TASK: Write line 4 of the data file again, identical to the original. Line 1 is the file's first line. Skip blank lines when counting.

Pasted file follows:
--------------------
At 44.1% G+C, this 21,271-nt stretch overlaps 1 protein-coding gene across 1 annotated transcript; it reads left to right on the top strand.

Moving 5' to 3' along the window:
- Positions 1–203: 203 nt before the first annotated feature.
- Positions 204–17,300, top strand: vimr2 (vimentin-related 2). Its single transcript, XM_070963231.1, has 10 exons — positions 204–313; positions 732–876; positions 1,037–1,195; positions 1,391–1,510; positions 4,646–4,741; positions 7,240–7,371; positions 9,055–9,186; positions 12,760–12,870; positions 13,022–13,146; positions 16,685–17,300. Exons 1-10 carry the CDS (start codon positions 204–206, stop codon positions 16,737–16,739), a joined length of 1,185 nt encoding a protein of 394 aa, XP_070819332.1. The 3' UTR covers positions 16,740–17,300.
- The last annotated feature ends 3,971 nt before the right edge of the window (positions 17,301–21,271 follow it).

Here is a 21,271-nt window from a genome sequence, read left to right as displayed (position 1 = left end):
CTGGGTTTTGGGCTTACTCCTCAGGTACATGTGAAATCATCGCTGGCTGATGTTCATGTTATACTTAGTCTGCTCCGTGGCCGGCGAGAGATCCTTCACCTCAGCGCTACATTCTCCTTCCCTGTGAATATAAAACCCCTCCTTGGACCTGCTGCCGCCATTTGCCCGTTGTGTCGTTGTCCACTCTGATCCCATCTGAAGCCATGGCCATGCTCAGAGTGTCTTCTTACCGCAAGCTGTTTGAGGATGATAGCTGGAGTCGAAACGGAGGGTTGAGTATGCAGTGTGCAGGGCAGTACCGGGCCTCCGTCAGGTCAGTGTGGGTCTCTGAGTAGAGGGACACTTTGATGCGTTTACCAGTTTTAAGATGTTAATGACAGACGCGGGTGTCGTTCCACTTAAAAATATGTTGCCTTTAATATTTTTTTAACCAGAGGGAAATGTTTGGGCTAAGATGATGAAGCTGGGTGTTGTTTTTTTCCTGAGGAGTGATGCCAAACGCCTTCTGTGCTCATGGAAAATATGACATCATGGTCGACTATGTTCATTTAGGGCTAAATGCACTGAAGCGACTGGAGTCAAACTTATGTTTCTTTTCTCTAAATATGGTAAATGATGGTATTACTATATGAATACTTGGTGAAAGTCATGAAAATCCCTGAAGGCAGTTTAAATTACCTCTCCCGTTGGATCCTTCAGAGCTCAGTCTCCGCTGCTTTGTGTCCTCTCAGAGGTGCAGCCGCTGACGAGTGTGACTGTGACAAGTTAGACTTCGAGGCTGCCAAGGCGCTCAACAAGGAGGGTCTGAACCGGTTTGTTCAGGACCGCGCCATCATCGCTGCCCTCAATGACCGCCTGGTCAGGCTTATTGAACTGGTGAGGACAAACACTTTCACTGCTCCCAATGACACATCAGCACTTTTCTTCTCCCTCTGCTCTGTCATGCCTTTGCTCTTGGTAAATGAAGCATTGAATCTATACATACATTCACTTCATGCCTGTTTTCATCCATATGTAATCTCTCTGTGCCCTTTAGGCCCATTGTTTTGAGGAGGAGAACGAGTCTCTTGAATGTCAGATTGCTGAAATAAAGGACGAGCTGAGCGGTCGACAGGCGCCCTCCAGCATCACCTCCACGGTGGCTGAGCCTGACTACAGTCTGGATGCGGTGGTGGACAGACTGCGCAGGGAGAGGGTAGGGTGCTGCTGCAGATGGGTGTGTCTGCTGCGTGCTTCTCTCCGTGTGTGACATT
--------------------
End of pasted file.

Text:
- Positions 204–17,300, top strand: vimr2 (vimentin-related 2). Its single transcript, XM_070963231.1, has 10 exons — positions 204–313; positions 732–876; positions 1,037–1,195; positions 1,391–1,510; positions 4,646–4,741; positions 7,240–7,371; positions 9,055–9,186; positions 12,760–12,870; positions 13,022–13,146; positions 16,685–17,300. Exons 1-10 carry the CDS (start codon positions 204–206, stop codon positions 16,737–16,739), a joined length of 1,185 nt encoding a protein of 394 aa, XP_070819332.1. The 3' UTR covers positions 16,740–17,300.